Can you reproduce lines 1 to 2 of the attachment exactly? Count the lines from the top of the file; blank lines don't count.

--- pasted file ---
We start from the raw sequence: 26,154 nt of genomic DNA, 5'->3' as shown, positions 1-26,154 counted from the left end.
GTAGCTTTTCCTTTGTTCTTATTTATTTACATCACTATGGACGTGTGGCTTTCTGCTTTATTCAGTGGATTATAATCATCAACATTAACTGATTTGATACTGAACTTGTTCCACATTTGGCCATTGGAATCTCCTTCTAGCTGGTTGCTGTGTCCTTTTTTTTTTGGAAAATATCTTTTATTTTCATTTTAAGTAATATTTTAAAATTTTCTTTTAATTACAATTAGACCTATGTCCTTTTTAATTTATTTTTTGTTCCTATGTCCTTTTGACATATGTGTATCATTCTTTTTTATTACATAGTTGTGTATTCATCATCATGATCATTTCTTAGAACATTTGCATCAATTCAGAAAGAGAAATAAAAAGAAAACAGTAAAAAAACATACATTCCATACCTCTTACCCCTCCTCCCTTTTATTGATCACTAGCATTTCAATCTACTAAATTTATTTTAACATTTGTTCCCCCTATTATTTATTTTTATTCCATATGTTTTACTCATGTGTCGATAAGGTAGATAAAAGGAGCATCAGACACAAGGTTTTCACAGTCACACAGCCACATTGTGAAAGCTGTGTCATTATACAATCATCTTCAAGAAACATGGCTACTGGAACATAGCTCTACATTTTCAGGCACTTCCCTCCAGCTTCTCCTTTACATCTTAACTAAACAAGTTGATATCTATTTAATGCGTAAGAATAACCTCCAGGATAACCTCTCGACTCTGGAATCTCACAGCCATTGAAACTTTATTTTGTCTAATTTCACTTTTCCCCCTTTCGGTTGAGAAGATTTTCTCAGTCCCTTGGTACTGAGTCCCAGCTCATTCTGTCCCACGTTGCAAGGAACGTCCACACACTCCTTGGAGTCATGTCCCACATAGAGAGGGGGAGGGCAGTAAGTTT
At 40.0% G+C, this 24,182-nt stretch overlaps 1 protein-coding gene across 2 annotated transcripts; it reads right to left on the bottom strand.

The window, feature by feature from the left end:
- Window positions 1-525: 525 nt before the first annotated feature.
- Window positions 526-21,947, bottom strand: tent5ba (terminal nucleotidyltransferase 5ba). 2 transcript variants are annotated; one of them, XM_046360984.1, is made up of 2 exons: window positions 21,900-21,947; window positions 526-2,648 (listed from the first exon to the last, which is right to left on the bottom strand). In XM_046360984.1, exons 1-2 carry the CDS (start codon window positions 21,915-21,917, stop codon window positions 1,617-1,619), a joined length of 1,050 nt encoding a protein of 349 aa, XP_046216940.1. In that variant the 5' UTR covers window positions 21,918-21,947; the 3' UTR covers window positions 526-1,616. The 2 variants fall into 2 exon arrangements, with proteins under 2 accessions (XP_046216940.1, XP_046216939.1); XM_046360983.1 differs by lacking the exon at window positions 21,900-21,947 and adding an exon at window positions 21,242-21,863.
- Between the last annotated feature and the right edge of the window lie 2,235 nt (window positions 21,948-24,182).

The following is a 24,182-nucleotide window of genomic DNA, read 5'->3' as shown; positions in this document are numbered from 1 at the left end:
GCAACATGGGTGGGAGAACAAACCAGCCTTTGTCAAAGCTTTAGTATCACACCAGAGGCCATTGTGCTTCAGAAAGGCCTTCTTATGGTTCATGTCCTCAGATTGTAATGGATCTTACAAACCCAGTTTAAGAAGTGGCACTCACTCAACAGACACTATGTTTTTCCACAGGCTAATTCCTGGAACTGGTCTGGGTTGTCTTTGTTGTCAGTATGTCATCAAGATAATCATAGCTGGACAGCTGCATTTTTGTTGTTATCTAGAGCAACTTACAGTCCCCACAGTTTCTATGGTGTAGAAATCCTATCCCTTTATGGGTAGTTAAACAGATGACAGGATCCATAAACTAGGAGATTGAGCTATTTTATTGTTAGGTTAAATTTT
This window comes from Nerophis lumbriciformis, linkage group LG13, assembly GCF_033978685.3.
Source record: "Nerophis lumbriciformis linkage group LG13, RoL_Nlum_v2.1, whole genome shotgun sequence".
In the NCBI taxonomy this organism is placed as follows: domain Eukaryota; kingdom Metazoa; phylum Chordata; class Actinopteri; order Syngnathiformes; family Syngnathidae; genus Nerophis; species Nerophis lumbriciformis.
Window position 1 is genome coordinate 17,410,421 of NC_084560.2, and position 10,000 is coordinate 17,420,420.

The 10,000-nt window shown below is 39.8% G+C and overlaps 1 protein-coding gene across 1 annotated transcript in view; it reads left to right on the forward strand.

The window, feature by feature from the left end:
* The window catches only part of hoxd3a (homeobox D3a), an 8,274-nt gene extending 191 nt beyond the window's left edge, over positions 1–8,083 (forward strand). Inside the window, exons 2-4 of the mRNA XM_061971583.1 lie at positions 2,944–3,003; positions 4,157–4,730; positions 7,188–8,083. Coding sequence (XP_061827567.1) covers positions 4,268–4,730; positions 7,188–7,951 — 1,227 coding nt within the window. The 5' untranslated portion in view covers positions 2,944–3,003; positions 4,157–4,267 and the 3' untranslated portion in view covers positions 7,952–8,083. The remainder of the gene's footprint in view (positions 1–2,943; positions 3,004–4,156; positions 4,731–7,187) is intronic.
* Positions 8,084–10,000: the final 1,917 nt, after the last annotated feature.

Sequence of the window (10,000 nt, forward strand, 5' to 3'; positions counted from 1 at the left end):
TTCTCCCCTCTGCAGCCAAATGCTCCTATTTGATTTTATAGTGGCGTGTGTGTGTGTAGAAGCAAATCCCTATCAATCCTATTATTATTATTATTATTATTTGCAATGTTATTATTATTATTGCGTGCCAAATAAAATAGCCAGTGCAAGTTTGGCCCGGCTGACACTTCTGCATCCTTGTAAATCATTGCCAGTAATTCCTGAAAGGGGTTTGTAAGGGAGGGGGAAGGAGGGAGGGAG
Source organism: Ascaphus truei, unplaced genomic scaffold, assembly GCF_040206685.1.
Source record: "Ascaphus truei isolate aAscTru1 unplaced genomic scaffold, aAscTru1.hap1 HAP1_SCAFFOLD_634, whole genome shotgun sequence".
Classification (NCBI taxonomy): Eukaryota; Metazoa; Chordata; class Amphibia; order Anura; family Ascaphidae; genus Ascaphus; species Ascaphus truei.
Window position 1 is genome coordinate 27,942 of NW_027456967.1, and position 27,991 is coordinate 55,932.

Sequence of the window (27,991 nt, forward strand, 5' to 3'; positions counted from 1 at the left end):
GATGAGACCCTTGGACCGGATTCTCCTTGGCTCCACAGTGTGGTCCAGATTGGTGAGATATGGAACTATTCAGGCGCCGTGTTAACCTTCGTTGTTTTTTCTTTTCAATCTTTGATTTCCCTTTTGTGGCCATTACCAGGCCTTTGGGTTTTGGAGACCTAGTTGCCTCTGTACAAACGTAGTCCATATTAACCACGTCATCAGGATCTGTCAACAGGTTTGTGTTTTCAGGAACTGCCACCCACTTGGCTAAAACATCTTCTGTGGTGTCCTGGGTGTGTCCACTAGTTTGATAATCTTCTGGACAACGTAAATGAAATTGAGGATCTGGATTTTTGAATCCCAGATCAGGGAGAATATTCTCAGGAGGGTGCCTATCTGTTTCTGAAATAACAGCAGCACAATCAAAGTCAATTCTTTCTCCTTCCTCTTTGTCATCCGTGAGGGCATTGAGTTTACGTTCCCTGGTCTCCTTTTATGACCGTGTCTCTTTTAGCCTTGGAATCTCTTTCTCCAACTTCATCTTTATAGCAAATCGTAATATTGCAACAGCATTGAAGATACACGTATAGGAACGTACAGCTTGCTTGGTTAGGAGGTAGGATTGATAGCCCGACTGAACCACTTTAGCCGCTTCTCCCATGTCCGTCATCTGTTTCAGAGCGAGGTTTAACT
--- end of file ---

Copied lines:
We start from the raw sequence: 26,154 nt of genomic DNA, 5'->3' as shown, positions 1-26,154 counted from the left end.
GTAGCTTTTCCTTTGTTCTTATTTATTTACATCACTATGGACGTGTGGCTTTCTGCTTTATTCAGTGGATTATAATCATCAACATTAACTGATTTGATACTGAACTTGTTCCACATTTGGCCATTGGAATCTCCTTCTAGCTGGTTGCTGTGTCCTTTTTTTTTTGGAAAATATCTTTTATTTTCATTTTAAGTAATATTTTAAAATTTTCTTTTAATTACAATTAGACCTATGTCCTTTTTAATTTATTTTTTGTTCCTATGTCCTTTTGACATATGTGTATCATTCTTTTTTATTACATAGTTGTGTATTCATCATCATGATCATTTCTTAGAACATTTGCATCAATTCAGAAAGAGAAATAAAAAGAAAACAGTAAAAAAACATACATTCCATACCTCTTACCCCTCCTCCCTTTTATTGATCACTAGCATTTCAATCTACTAAATTTATTTTAACATTTGTTCCCCCTATTATTTATTTTTATTCCATATGTTTTACTCATGTGTCGATAAGGTAGATAAAAGGAGCATCAGACACAAGGTTTTCACAGTCACACAGCCACATTGTGAAAGCTGTGTCATTATACAATCATCTTCAAGAAACATGGCTACTGGAACATAGCTCTACATTTTCAGGCACTTCCCTCCAGCTTCTCCTTTACATCTTAACTAAACAAGTTGATATCTATTTAATGCGTAAGAATAACCTCCAGGATAACCTCTCGACTCTGGAATCTCACAGCCATTGAAACTTTATTTTGTCTAATTTCACTTTTCCCCCTTTCGGTTGAGAAGATTTTCTCAGTCCCTTGGTACTGAGTCCCAGCTCATTCTGTCCCACGTTGCAAGGAACGTCCACACACTCCTTGGAGTCATGTCCCACATAGAGAGGGGGAGGGCAGTAAGTTT